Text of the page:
Feel Like Trash This Holiday Season? Add These Nutrient-Dense Winter Foods to Your Meals ASAP

It’s easier than you think to add nutritious foods into your diet this season

Photo: GettyImages

Heading out the door? Read this article on the new Outside+ app available now on iOS devices for members! Download the app.

I don’t know about you, but when December rolls around, my diet consists of tomato soup, mac and cheese, and Christmas cookies. There’s little room in my brain for concerns of nutrition – but there should be. Because by the third week of the month, I feel like garbage

I know I should be eating colorful fruits and vegetables, but in my mind, produce is dead this time of year. Turns out I was absolutely wrong. 

“Fruits and vegetables contain phytonutrients, which are activated when they change colors (this happens when your produce is in season),” says Dr. Reuben Chen. “Since many of the health-beneficial antioxidants are in the colors, your fruits and vegetables are telling you when to eat them for the best nutrient punch.”

Here are a few nutrient-dense winter foods I plan on incorporating into my diet this season – along with my mac & cheese and Christmas cookies, of course. 


While it’s mostly associated with fall, pumpkin is a fantastic source of vitamins for the winter. It’s both plentiful in beta-carotenes, which convert into vitamin A in the body, and rich in fiber. Pumpkin seeds are packed with iron, zinc and magnesium, so don’t toss them out. 

Both canned and fresh are viable options, though Chen says canned pumpkin has been a source of controversy among nutritionists.

“It depends on what you are using it for,” he says. “If it is purely for nutritional profile, fresh is usually better. For baking, canned pumpkin will usually be more effective, but there are plenty of ways to also cook and prepare fresh pumpkin for pies and other meals.”

He notes that when choosing canned varieties, you should look at the ingredients to make sure it’s 100 percent pumpkin and contains little sodium.

Beets, Broccoli and Brussels Sprouts

We decided to group these together because, as Chen so rightly put, they are truly the best three B’s. 

“Not only do these vegetables taste great, but they are loaded with vitamins A, B9, C and K as well as potassium, magnesium and zinc,” Chen says. “They are also a rich source of antioxidants in the form of betacyanins, phenolics, lutein, zeaxanthin and alpha lipoic acid.”

Beets are earthy in flavor and are versatile in cooking. They contain a bit of almost all of the vitamins and minerals your body needs in the winter and are particularly rich in folate, a vitamin that plays a key role in heart health.

Broccoli contains a compound called sulforaphane, a byproduct of glucosinolate which has been extensively studied for its ability to protect against cancer. Just one cup of raw broccoli provides 90 percent of your daily requirement for vitamin C, something we desperately need in the winter months.

And good old Brussels sprouts, besides boasting similar vitamins as beets and broccoli, contain an antioxidant called Kaempferol, which is being studied for its effectiveness in preventing cell damage. 


There’s an old tradition of Saint Nicholas leaving oranges in stockings come December. This is rumored to have begun during the Great Depression when oranges were hard to come by and an absolute treat. While I think today’s kids might be a little disappointed to find an orange in their stocking, this fruit is a knock out in the winter.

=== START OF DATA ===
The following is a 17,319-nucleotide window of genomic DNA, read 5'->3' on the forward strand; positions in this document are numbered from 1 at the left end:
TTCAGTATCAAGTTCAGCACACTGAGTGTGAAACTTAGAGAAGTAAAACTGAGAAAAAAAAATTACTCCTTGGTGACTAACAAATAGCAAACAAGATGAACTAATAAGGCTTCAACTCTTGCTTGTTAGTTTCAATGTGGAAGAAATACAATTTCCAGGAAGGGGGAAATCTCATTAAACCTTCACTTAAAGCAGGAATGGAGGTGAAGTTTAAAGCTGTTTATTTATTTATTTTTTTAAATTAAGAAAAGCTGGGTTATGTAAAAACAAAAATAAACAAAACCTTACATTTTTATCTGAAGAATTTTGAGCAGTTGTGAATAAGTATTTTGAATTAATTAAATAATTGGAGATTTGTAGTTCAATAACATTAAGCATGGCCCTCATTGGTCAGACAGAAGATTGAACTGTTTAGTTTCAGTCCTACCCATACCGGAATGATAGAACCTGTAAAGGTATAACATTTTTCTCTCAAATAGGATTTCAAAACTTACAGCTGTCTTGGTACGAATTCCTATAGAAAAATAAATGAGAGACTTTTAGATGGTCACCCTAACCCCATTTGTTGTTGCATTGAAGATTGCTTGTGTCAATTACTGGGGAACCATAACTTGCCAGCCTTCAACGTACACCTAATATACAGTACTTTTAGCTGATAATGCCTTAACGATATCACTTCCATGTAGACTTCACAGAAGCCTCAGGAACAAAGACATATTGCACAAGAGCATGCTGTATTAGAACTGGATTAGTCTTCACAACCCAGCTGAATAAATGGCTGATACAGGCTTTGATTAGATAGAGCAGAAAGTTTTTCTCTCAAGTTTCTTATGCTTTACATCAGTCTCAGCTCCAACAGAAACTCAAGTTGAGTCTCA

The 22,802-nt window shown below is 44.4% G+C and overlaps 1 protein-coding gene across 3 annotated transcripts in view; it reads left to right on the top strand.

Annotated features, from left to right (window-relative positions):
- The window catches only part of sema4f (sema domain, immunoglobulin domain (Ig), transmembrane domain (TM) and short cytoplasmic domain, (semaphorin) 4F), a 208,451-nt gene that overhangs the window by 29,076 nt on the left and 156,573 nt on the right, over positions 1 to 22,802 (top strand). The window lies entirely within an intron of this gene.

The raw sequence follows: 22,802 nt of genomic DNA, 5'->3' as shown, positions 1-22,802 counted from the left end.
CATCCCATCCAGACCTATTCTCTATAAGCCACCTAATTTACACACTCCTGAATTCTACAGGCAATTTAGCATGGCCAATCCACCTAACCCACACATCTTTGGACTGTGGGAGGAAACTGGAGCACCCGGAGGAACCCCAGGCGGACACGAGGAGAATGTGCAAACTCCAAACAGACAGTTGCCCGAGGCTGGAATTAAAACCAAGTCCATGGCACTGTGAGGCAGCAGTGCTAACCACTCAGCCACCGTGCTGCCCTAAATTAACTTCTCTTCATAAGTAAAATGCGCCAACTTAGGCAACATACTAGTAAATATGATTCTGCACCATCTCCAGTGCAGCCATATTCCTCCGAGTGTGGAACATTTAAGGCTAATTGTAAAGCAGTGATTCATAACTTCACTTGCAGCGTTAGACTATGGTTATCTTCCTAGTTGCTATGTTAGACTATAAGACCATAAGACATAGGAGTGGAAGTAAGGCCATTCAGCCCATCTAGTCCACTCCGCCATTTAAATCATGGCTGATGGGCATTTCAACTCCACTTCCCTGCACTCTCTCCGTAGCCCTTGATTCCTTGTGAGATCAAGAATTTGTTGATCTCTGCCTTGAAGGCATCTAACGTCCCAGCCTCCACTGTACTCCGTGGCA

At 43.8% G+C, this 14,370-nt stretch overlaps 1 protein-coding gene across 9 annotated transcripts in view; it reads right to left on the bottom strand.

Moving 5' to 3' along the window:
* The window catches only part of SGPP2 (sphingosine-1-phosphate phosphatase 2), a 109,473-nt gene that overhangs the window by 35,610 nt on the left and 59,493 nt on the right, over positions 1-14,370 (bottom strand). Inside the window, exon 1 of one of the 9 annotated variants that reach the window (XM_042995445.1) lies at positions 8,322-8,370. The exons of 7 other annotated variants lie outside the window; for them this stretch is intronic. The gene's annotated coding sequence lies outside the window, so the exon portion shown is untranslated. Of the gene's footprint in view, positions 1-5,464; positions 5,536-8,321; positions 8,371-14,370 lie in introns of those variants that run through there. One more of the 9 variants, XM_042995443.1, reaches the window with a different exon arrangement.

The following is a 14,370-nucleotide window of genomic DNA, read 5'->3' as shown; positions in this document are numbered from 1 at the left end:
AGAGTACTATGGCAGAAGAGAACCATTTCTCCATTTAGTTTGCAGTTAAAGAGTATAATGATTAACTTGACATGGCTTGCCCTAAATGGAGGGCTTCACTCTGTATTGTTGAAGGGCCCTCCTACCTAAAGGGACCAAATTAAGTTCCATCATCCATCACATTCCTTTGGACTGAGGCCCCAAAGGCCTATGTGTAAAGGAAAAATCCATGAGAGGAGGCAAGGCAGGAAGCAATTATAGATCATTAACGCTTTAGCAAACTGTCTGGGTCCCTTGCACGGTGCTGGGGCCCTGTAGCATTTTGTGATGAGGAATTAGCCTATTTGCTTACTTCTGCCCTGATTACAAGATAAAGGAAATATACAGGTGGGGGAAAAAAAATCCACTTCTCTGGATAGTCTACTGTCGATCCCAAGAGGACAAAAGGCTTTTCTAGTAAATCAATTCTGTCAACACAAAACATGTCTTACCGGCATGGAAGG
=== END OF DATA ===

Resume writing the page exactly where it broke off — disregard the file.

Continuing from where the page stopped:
Other than the whopping amount of vitamin C oranges contain, they also have a ton of fiber that aid in digestion. All varieties of oranges are great for a nutrient-boosting snack, so try out mandarin oranges, tangerines, tangelos and clementines. 


Known as the “fruit of the gods”, persimmons are sweet, bright in color and a great source of vitamins A and C. They’re high in B1 and B2 vitamins and contain a bunch of plant compounds like tannins, flavonoids and carotenoids. 

Studies show that persimmons can benefit heart health by reducing blood pressure, lowering inflammation and decreasing cholesterol levels.

Swiss Chard

Swiss chard or just chard is often grown in winter gardens in places where the climate doesn’t get too cold. This is because the vegetable tolerates frost well. (Also, did you know that Swiss chard doesn’t originate from Switzerland? It’s native to the Mediterranean!)

 A small serving of cooked chard has you covered for your daily vitamin K, A, C and magnesium levels. The dark leafy vegetable has chronic disease-fighting antioxidants and anti-inflammatory compounds.

Mistakes When Shopping for Winter Produce

Chen says that sneaky ingredients and additives can be squeezed into canned produce and to be careful when shopping. 

“Sodium and sugar levels can be high in some canned fruits and vegetables,” he says. “Don’t assume that canned peaches means it’s purely canned peaches.”

He adds that fresh food is generally preferred, though you must be careful about washing off the pesticides and dirt. 

“Rinses with water and hand soap are unable to remove the waxes and chemicals that are frequently piled on fresh fruits and vegetables.” The U.S. Food and Drug Administration recommends using a cold water soak with baking soda for the most thorough wash of your produce. Fill a bowl or the sink with ⅔ cup of water, leaving room to add the produce without water overflowing. For a sinkful, add 3-4 tablespoons of baking soda and swish around. For a large bowl, you just need 1 teaspoon. Let soak for fifteen minutes, scrub off excess and rinse again before drying. 

This story was originally published on Outside Magazine.

Trending on Clean Eating

Show Your Liver Some Love: A Clean Eating Webinar

Join Clean Eating dietitians Tiffani Bachus and Erin Macdonald for an exclusive webinar all about liver health and wellness.